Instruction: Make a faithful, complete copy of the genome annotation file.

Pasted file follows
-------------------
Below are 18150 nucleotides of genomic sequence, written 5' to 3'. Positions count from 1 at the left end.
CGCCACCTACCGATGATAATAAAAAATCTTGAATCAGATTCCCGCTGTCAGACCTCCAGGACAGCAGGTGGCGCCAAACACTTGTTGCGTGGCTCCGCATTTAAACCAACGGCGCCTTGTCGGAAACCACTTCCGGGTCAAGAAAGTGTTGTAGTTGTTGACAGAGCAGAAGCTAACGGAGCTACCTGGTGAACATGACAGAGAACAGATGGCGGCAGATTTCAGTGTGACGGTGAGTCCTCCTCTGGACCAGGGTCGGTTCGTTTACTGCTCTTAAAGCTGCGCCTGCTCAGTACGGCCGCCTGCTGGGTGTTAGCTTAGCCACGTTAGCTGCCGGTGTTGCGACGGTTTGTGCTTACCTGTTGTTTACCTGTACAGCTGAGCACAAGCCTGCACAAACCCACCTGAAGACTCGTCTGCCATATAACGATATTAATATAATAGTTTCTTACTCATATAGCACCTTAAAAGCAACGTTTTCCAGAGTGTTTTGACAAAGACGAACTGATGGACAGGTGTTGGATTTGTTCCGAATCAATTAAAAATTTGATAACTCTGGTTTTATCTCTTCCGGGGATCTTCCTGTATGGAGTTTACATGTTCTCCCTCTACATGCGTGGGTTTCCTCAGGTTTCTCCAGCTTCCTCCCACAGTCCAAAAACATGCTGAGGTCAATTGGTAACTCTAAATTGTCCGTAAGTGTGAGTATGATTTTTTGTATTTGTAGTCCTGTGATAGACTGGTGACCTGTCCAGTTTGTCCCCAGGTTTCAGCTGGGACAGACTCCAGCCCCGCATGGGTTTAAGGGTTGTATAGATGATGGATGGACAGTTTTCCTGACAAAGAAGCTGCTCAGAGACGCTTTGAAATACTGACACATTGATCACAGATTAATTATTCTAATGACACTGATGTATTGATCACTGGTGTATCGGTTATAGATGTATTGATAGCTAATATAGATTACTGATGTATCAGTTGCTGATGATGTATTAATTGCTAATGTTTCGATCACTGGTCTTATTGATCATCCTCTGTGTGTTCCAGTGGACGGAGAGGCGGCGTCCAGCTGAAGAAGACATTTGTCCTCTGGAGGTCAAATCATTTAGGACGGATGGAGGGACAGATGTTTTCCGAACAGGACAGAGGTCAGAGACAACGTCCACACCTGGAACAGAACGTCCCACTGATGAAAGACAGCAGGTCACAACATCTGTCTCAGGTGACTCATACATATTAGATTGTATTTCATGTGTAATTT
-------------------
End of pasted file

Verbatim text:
Below are 18150 nucleotides of genomic sequence, written 5' to 3'. Positions count from 1 at the left end.
CGCCACCTACCGATGATAATAAAAAATCTTGAATCAGATTCCCGCTGTCAGACCTCCAGGACAGCAGGTGGCGCCAAACACTTGTTGCGTGGCTCCGCATTTAAACCAACGGCGCCTTGTCGGAAACCACTTCCGGGTCAAGAAAGTGTTGTAGTTGTTGACAGAGCAGAAGCTAACGGAGCTACCTGGTGAACATGACAGAGAACAGATGGCGGCAGATTTCAGTGTGACGGTGAGTCCTCCTCTGGACCAGGGTCGGTTCGTTTACTGCTCTTAAAGCTGCGCCTGCTCAGTACGGCCGCCTGCTGGGTGTTAGCTTAGCCACGTTAGCTGCCGGTGTTGCGACGGTTTGTGCTTACCTGTTGTTTACCTGTACAGCTGAGCACAAGCCTGCACAAACCCACCTGAAGACTCGTCTGCCATATAACGATATTAATATAATAGTTTCTTACTCATATAGCACCTTAAAAGCAACGTTTTCCAGAGTGTTTTGACAAAGACGAACTGATGGACAGGTGTTGGATTTGTTCCGAATCAATTAAAAATTTGATAACTCTGGTTTTATCTCTTCCGGGGATCTTCCTGTATGGAGTTTACATGTTCTCCCTCTACATGCGTGGGTTTCCTCAGGTTTCTCCAGCTTCCTCCCACAGTCCAAAAACATGCTGAGGTCAATTGGTAACTCTAAATTGTCCGTAAGTGTGAGTATGATTTTTTGTATTTGTAGTCCTGTGATAGACTGGTGACCTGTCCAGTTTGTCCCCAGGTTTCAGCTGGGACAGACTCCAGCCCCGCATGGGTTTAAGGGTTGTATAGATGATGGATGGACAGTTTTCCTGACAAAGAAGCTGCTCAGAGACGCTTTGAAATACTGACACATTGATCACAGATTAATTATTCTAATGACACTGATGTATTGATCACTGGTGTATCGGTTATAGATGTATTGATAGCTAATATAGATTACTGATGTATCAGTTGCTGATGATGTATTAATTGCTAATGTTTCGATCACTGGTCTTATTGATCATCCTCTGTGTGTTCCAGTGGACGGAGAGGCGGCGTCCAGCTGAAGAAGACATTTGTCCTCTGGAGGTCAAATCATTTAGGACGGATGGAGGGACAGATGTTTTCCGAACAGGACAGAGGTCAGAGACAACGTCCACACCTGGAACAGAACGTCCCACTGATGAAAGACAGCAGGTCACAACATCTGTCTCAGGTGACTCATACATATTAGATTGTATTTCATGTGTAATTT